• 2
    you need to also train your helpdesk to NEVER ask users for their passwords. Either shadow the user, or reset their password if there's something that needs fixing in their profile. – nray Jul 14 '09 at 22:09

Well, you know your users best, so if you think that making the passwords expire is the way to go, then go for it. Its as good an option as any.

As for password policy, it is always a tradeoff between perfect security (ie 13 characters long, 4 caps, 2 symbols, 3 numbers, the rest lowercase) and perfect convenience (ie no policy whatsoever... autologin). Basically, if you go too far to security, you find people with their passwords taped to the bottom of their keyboards or on a post it beside their monitor, and if you go to far towards convenience, you get poor security and easily guessed passwords.

For our org, we require at least a 7 character password, with at least 1 number, 1 capital, and 1 lowercase letter (a symbol can be used for any of the requirements). That seems to work well for our users, and gets no pushback from them. Good luck, hope this helps.


The Nist publication is OK, your domain pasword policy is not as important as education of the users to not share their passwords. There is nothing intrinsically wrong with a nonexpiring password so long as it's not taped to their keyboard and they dont share it. Basically any parameters you set will be just fine, the 2 biggest things to think about are:

account lockout threshold (invalid login attempts) account lockout duration

What this limits is the abilty of folks to brute force your security. I usually recommend a threshold of 5 and a duration of 2 hours, but that certainly depends on the situation. As Boden pointed out, not even secrity experts can agree on what a secure password policy is. In fact I'd implement server and domain isolation before I'd worry about my password policy. At that point I'll give you my password- you're still not getting into my resources.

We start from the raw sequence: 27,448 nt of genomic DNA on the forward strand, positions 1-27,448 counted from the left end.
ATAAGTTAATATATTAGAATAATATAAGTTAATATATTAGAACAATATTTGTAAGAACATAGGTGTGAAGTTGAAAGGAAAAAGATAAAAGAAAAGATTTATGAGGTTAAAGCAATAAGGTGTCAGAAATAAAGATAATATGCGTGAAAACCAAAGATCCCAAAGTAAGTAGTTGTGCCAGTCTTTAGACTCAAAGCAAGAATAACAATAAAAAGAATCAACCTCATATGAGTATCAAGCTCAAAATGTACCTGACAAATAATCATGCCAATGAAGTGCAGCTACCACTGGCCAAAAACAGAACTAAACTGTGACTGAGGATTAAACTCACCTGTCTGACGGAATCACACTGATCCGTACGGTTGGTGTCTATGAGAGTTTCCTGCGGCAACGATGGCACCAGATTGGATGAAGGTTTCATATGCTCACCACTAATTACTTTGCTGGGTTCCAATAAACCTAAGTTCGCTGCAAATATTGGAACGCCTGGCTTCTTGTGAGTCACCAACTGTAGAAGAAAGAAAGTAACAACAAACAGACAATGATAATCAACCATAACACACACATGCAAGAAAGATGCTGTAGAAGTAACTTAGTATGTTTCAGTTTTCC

Some guidelines from the field :)

Educate users that longer the password better, even if its not complex. (proven study shows small password with high complexity get cracked faster than longer simpler passwords)

Keep password expiry as the multiple of 7 like 28, 42, 91. This ensures that periodic password resets after expiry are spread out evenly in terms of weekdays. This matters when you have thousands of accounts. e.g. if you have reset your password on Monday, your next password expiry will come on Monday only.

Keep sensible account lockout policy. start with something moderate and then monitor related helpdesk calls and tweak the lockout policy as required. e.g. too many calls then relax the lockout policy a bit.

If possible buy a password self service product, so that users can themselves reset password or unlock their accounts. ( Roughly 30% to 40% of helpdesk calls are related here)

Lastly use a password cracking tool to periodically check strength of password set by people and warn people with very simple passwords to choose better. Remember hackers just need one account to get in your network.


One big thing to remember with password never expires. Once you put a password policy in effect, if the password would have expired based on the last change, as soon as you toggle that flag off, the password will be expired. So you'll need to alert users to this fact.

Microsoft's high security recommendation for Windows Server 2003 used to be:

  • 10 failure attempts in a 15 minute period
  • 15 minute unlock
  • Minimum 8 characters password
  • Complexity turned on
  • 10 passwords remembered (this one I'm fuzzy on... this may not be right)
  • 30 day expiration (again, this one I'm fuzzy on)

However, this didn't sit well with the auditors I've interacted with. The most lenient I've seen wanted a 24 hour unlock and no more than 10 failures in a 24 hour period with a 60 day expiration. The least lenient I've seen is no automatic unlock with no more than 3 failures in a 24 hour period with a 30 day expiration. All were consistent in a minimum character length of 8 with complexity turned on with the full 24 passwords remembered.


You could implement passphrases instead of passwords. So something like "Why are passwords so complex?" could be a password.


yep, i agree with adam-brand and have found it works in practice, something to advertise to your users could be this XKCD comic:


protected by sysadmin1138 Sep 28 '11 at 12:10